2-17 OpenText Enterprise World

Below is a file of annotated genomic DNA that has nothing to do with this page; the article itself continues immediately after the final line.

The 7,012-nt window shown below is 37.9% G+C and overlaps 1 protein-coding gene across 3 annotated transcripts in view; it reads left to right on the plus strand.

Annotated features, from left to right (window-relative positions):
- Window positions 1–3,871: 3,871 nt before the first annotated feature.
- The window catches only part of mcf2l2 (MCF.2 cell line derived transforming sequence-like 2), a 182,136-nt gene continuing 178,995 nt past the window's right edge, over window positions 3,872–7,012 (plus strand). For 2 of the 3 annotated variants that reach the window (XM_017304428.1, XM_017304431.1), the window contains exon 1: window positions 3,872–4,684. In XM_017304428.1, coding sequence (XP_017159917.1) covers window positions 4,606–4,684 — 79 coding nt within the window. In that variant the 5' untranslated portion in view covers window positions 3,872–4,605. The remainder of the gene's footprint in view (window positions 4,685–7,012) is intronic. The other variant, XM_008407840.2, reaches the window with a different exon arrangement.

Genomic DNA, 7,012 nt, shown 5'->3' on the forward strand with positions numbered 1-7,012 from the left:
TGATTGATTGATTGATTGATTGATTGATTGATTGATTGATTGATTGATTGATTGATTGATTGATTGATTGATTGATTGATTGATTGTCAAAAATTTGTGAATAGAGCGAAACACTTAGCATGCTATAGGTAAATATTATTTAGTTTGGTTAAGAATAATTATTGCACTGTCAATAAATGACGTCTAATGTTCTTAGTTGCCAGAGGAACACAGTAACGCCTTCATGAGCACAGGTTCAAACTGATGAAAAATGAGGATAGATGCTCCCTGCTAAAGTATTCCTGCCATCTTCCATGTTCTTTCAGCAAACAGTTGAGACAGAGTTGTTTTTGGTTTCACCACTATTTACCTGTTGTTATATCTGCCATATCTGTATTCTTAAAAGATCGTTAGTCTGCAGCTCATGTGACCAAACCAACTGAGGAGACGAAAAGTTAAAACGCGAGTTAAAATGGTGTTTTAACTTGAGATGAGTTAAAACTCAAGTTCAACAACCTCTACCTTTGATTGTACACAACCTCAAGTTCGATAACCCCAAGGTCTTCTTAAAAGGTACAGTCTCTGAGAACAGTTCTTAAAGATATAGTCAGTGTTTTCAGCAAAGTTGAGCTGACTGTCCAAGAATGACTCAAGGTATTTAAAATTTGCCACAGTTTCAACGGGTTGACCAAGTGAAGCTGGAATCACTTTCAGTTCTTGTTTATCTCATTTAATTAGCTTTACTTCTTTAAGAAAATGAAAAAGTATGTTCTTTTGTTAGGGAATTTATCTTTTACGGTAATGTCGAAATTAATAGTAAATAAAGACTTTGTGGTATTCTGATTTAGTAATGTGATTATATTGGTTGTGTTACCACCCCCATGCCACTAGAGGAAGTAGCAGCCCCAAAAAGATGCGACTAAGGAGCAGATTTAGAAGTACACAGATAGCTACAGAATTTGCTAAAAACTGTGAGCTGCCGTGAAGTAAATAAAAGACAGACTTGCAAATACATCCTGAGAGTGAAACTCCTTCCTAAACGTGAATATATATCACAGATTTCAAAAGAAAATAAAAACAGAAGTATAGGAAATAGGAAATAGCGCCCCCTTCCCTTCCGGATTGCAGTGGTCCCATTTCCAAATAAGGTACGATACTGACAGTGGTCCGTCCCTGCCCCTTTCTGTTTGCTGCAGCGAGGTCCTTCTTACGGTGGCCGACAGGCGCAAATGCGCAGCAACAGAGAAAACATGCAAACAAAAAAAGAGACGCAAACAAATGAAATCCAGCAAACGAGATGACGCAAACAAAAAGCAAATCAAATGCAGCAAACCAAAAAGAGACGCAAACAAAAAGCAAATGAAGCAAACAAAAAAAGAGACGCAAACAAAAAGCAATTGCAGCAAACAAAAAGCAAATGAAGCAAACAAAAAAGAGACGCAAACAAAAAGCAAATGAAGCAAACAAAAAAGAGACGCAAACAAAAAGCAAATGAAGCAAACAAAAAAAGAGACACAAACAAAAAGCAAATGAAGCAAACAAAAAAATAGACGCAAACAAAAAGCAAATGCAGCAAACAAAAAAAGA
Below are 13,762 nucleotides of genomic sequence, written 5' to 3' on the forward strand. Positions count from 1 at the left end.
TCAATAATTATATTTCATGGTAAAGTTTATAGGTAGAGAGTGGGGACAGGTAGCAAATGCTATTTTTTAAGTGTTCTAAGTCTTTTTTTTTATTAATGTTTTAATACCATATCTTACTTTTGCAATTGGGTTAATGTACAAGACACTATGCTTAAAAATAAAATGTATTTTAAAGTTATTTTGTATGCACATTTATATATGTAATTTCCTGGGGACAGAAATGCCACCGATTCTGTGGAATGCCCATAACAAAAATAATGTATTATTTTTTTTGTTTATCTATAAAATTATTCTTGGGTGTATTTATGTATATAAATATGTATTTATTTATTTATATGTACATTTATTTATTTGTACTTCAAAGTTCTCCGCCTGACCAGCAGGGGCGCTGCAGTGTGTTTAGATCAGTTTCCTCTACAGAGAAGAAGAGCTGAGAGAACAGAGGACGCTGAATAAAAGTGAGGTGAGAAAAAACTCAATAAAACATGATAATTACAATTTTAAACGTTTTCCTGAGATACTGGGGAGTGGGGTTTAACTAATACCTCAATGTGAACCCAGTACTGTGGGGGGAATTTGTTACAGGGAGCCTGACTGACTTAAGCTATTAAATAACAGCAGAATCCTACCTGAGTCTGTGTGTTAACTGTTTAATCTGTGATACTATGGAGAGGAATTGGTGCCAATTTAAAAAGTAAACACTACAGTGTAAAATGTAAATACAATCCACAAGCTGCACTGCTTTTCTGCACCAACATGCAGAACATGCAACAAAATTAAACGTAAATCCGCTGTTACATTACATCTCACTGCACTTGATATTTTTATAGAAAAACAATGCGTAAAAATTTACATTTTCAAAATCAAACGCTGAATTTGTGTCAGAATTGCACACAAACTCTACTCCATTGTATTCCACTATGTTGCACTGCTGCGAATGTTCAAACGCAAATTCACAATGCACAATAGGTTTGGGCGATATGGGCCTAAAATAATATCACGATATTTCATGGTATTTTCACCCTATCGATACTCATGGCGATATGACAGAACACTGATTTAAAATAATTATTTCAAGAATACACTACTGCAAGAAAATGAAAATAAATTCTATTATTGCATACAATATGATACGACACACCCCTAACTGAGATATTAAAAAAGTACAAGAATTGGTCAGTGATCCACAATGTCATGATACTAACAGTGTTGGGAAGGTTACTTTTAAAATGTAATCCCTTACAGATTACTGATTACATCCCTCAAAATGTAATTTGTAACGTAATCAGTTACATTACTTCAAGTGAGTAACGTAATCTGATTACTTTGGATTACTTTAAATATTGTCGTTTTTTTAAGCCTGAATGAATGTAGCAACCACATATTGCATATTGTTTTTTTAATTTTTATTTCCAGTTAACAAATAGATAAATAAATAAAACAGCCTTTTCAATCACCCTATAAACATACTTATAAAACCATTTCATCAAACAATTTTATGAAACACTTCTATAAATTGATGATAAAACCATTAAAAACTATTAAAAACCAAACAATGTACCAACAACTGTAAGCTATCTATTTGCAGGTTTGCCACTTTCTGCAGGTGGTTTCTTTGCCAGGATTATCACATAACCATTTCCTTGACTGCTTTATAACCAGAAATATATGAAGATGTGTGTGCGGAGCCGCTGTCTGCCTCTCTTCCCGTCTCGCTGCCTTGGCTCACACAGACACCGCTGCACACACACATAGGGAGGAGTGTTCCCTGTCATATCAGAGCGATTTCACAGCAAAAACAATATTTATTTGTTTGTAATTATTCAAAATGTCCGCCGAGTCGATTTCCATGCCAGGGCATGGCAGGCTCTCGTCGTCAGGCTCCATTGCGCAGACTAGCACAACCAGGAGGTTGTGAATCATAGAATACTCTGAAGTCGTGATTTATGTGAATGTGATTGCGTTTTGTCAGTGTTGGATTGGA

For the last 19 years, OpenText Enterprise World has grown to become a major event in the industry. And 2017 marks a new chapter in our premier event’s history. This year’s conference will be unlike any before! We have prepared an extraordinary event that will offer insight into the skills, tools and directions that businesses require to be successful in the age of digital. Homeward Bound We couldn’t be more excited to bring the conference home to Canada. From July 11-13, 2017, we will be at the award-winning Metro Toronto Convention Centre in the heart of downtown Toronto. What’s New at this Year’s Enterprise World This year, we designed an entirely new experience for attendees with four customized conferences under one roof to meet individual business needs: OpenText User Conference addresses specific uses and applications of the OpenText platform, highlighting Customer Experience Management, Business Network, Enterprise Content Management, Business Process Management, Analytics and Discovery. OpenText Industry Conference identifies and explores the trends impacting the Financial Services, Life Sciences, Public Sector and Energy & Engineering industries OpenText Partner and Technology Conference incorporates tracks for both traditional OpenText partners as well as a brand new opportunity for start-up technology companies to showcase their innovations From the onsite expo to the technology pavilion, OpenText Enterprise World 2017 immerses you in the digital trends impacting businesses across the globe: Engage in 175 breakouts, product demos and informational sessions to get the knowledge you need to digitally transform your business Connect with OpenText executives, industry leaders and peers to discuss the best practices that will lead your company to success Discover the strategies, tactics, and tools to digitize you organization Gain insight into the trends and drivers that are transforming business for a competitive advantage Whatever your path to digital transformation, OpenText Enterprise World is the place to be. If you haven’t registered, what are you waiting for? Get to it and Register! We can’t wait to welcome you to the future.